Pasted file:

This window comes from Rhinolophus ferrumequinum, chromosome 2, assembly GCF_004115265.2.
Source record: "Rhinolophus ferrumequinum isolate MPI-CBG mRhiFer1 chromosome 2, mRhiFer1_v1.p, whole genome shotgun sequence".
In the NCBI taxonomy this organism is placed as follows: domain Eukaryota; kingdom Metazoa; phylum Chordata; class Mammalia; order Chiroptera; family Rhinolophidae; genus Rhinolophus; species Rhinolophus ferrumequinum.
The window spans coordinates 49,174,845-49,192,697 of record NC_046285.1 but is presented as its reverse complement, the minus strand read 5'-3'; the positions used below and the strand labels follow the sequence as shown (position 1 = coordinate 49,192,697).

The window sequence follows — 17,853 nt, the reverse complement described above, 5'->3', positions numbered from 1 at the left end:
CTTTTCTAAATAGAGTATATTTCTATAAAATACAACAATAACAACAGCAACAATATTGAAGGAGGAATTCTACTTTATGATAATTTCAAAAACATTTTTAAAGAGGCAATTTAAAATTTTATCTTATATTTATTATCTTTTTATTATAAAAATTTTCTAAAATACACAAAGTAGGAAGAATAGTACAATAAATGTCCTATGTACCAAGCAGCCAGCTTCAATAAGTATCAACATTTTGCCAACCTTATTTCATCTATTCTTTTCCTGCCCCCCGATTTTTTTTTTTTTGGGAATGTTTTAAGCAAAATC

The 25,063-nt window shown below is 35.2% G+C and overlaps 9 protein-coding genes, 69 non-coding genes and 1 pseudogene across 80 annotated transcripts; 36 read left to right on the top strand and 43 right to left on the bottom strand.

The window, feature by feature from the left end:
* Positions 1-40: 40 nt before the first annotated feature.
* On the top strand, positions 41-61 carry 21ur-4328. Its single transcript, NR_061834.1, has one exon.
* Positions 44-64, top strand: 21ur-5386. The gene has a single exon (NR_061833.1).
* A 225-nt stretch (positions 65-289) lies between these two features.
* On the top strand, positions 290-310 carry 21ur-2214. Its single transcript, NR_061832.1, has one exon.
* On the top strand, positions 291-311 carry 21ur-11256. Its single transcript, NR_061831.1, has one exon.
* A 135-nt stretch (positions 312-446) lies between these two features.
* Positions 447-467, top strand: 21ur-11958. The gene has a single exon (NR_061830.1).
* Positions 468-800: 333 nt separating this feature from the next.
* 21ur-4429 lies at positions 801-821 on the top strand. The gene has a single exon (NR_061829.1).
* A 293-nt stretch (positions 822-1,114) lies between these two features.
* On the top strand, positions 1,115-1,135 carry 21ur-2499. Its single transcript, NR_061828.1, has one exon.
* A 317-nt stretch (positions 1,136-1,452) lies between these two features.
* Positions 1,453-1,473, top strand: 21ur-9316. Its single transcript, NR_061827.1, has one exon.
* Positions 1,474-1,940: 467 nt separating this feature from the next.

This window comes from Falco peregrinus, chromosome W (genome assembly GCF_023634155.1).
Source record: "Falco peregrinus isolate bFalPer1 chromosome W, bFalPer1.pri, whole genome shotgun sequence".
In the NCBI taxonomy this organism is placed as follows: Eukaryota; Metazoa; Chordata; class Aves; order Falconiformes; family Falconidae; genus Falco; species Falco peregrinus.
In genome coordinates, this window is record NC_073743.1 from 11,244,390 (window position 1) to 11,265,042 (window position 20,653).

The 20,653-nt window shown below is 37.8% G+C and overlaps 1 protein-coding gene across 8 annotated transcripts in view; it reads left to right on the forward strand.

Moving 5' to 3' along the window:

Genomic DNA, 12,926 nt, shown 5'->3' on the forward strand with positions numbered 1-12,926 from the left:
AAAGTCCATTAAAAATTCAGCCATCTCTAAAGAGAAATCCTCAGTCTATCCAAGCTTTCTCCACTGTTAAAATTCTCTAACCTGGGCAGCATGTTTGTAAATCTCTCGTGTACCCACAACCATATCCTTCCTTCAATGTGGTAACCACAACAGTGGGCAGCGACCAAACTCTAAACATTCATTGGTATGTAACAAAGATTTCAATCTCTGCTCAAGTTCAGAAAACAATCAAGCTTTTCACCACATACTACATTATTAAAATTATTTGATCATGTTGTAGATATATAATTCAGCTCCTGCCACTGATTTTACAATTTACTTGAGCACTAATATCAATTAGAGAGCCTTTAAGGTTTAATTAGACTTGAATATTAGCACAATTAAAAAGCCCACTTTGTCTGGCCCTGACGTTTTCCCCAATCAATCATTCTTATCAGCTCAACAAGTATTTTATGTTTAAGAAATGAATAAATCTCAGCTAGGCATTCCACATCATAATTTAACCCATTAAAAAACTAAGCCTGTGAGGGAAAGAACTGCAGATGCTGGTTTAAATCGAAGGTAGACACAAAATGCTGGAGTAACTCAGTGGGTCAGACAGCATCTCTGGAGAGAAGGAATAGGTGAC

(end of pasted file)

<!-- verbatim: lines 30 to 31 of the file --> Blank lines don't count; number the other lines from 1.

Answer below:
Genomic DNA, 12,926 nt, shown 5'->3' on the forward strand with positions numbered 1-12,926 from the left:
AAAGTCCATTAAAAATTCAGCCATCTCTAAAGAGAAATCCTCAGTCTATCCAAGCTTTCTCCACTGTTAAAATTCTCTAACCTGGGCAGCATGTTTGTAAATCTCTCGTGTACCCACAACCATATCCTTCCTTCAATGTGGTAACCACAACAGTGGGCAGCGACCAAACTCTAAACATTCATTGGTATGTAACAAAGATTTCAATCTCTGCTCAAGTTCAGAAAACAATCAAGCTTTTCACCACATACTACATTATTAAAATTATTTGATCATGTTGTAGATATATAATTCAGCTCCTGCCACTGATTTTACAATTTACTTGAGCACTAATATCAATTAGAGAGCCTTTAAGGTTTAATTAGACTTGAATATTAGCACAATTAAAAAGCCCACTTTGTCTGGCCCTGACGTTTTCCCCAATCAATCATTCTTATCAGCTCAACAAGTATTTTATGTTTAAGAAATGAATAAATCTCAGCTAGGCATTCCACATCATAATTTAACCCATTAAAAAACTAAGCCTGTGAGGGAAAGAACTGCAGATGCTGGTTTAAATCGAAGGTAGACACAAAATGCTGGAGTAACTCAGTGGGTCAGACAGCATCTCTGGAGAGAAGGAATAGGTGAC